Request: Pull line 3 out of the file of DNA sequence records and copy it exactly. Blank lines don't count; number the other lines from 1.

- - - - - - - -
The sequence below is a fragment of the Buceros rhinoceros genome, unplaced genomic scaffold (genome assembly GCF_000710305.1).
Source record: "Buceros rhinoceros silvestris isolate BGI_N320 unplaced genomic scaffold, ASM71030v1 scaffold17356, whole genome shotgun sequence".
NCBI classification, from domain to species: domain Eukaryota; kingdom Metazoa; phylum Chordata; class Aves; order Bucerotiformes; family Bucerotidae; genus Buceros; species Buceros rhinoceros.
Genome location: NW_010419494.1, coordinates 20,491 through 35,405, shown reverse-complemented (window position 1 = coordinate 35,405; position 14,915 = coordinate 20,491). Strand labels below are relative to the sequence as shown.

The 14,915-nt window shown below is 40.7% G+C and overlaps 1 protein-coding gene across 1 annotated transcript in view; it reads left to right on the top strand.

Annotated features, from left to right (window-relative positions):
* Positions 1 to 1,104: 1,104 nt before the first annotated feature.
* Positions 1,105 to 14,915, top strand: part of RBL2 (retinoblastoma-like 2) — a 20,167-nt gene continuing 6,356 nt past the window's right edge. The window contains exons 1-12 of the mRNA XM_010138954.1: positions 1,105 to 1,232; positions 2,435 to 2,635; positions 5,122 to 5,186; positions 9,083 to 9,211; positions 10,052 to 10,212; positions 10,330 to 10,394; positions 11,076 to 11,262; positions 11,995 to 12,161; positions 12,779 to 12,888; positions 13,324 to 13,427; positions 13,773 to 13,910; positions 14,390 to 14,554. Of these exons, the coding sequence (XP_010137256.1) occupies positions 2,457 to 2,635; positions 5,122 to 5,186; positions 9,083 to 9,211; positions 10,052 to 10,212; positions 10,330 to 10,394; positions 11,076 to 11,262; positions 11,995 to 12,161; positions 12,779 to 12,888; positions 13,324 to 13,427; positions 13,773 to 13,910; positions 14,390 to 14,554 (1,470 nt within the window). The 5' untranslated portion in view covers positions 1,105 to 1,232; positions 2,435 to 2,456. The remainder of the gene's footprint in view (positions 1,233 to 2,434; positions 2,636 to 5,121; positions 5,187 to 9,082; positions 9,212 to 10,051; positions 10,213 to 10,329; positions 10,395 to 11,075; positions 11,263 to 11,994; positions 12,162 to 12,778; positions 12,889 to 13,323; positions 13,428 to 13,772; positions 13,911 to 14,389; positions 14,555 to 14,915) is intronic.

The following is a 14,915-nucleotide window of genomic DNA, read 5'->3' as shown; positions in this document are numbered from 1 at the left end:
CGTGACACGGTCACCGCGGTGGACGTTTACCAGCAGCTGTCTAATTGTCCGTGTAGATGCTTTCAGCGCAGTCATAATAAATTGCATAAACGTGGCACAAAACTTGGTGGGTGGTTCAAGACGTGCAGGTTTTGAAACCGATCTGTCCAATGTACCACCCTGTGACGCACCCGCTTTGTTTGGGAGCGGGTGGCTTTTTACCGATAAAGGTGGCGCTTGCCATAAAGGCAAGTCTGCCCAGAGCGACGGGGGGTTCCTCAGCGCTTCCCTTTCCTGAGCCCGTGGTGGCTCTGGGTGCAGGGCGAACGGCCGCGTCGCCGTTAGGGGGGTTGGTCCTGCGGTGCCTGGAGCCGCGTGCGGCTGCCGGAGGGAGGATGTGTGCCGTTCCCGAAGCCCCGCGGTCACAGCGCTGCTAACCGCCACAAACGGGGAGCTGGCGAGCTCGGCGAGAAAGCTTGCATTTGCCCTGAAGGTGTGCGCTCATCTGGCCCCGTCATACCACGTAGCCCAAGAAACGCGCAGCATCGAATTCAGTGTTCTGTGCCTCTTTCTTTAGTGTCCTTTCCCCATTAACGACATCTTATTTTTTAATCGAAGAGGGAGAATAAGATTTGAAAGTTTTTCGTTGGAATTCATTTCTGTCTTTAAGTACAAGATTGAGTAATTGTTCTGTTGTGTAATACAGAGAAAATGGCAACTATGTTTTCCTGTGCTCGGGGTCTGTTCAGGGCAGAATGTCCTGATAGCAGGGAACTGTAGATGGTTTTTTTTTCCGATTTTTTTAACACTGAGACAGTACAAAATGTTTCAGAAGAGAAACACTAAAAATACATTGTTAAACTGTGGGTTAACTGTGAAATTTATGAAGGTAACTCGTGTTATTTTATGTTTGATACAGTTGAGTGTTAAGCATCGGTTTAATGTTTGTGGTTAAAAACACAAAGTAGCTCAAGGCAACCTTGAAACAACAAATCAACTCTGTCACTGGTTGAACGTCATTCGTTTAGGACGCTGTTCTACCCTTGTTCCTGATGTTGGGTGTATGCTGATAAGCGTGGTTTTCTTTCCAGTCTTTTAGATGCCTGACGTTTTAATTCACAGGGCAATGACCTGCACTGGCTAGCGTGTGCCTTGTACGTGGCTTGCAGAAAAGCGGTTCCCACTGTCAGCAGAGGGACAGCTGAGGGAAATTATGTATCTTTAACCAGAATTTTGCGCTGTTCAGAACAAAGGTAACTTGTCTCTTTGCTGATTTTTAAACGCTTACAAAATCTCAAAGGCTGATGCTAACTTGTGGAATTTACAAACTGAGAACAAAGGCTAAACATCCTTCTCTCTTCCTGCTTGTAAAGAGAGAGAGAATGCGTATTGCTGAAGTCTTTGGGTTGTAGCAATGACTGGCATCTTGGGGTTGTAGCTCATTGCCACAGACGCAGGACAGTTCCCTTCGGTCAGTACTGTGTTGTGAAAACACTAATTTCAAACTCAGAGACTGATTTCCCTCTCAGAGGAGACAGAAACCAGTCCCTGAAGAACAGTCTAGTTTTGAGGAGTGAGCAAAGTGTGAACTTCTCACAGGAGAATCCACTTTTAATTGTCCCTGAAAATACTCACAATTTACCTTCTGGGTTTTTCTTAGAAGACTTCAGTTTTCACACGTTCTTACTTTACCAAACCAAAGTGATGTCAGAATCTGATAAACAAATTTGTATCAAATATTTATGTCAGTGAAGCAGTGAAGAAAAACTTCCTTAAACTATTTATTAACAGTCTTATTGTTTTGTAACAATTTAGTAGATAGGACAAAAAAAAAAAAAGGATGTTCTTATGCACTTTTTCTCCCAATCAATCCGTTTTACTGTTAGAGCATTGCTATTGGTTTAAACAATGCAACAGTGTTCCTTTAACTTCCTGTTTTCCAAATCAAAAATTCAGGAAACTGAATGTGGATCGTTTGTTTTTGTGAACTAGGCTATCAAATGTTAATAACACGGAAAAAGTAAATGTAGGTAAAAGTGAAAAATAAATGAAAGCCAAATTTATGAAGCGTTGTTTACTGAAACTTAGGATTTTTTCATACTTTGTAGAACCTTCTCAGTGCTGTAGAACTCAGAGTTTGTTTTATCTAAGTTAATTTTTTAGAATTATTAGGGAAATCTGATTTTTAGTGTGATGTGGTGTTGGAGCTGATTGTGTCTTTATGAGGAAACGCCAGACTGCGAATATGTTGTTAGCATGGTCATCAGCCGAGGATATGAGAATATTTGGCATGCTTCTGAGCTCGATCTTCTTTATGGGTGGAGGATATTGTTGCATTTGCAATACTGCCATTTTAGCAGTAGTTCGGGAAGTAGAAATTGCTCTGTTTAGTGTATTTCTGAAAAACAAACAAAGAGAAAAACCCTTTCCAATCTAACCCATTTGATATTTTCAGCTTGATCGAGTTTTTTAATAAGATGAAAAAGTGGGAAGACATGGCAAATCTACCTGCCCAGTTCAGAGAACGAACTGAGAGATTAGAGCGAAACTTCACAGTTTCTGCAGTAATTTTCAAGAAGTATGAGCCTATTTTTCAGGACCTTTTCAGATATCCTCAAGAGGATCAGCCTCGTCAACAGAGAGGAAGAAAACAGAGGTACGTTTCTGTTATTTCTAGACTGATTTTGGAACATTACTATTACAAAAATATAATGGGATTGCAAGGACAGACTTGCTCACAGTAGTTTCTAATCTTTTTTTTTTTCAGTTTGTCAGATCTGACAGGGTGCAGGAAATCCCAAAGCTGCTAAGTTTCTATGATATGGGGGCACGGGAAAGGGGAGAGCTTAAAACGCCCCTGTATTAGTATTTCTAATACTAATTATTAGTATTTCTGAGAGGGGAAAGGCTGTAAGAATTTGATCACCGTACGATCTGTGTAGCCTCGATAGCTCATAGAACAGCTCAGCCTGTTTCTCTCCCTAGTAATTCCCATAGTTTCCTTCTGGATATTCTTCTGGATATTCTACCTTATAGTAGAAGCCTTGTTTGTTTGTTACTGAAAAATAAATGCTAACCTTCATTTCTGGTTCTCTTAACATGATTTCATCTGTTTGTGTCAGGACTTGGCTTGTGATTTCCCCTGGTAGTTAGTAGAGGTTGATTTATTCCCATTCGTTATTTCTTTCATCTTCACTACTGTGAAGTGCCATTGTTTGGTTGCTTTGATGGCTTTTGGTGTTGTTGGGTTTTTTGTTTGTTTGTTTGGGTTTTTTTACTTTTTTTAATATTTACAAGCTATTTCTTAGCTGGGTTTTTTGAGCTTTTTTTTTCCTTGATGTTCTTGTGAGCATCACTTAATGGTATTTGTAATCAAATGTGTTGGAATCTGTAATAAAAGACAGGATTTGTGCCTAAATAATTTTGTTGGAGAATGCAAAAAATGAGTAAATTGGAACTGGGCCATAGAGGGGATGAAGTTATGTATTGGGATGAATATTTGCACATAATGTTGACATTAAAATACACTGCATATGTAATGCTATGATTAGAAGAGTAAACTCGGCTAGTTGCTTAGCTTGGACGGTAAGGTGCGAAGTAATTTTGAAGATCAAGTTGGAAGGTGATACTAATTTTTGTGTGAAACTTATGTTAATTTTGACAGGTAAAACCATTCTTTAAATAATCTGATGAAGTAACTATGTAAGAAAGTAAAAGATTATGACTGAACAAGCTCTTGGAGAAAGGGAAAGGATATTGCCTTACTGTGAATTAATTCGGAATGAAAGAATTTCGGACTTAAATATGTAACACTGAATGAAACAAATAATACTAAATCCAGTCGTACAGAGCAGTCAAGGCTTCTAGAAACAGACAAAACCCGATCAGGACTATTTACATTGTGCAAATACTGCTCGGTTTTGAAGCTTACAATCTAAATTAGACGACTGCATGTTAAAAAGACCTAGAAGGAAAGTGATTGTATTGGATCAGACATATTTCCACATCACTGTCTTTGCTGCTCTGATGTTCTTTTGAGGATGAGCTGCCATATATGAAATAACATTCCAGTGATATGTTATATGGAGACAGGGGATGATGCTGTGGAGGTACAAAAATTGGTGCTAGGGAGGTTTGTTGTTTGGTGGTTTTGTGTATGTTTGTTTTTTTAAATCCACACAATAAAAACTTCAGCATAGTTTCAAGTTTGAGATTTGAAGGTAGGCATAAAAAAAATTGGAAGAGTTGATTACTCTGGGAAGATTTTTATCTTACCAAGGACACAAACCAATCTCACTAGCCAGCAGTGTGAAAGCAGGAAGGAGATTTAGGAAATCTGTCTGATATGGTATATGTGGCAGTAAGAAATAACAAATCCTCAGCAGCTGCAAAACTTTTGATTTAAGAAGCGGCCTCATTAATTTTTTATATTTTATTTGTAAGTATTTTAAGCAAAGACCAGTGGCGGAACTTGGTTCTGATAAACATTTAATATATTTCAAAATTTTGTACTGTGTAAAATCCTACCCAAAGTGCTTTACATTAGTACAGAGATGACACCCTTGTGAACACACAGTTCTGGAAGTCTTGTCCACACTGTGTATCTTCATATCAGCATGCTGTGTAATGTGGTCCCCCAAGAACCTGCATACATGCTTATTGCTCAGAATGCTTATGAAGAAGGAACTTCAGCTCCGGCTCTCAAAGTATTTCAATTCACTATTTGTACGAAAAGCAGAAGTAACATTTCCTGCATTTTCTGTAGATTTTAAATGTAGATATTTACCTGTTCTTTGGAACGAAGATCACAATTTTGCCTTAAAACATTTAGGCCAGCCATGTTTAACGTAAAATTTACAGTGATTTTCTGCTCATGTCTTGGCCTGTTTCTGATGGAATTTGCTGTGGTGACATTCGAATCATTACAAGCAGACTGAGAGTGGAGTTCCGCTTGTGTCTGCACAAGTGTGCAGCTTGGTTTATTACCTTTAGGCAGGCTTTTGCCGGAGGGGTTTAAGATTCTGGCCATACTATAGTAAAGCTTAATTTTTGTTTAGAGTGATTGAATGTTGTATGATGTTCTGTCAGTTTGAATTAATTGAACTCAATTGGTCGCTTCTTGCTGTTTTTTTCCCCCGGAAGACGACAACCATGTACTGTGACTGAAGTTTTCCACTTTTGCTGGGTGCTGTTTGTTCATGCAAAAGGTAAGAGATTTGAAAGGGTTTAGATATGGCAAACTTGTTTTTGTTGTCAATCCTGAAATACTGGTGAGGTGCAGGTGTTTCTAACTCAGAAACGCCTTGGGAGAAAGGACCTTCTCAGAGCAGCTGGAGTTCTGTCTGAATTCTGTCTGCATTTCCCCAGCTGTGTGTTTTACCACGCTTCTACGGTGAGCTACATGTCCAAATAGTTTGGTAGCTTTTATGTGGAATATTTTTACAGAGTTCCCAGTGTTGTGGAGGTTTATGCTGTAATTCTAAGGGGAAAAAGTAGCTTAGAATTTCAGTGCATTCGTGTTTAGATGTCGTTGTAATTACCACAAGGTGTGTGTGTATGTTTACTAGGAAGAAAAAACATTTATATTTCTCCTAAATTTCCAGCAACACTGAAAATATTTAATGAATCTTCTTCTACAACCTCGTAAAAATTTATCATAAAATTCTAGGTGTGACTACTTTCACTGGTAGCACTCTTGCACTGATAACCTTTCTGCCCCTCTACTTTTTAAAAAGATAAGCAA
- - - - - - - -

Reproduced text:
NCBI classification, from domain to species: domain Eukaryota; kingdom Metazoa; phylum Chordata; class Aves; order Bucerotiformes; family Bucerotidae; genus Buceros; species Buceros rhinoceros.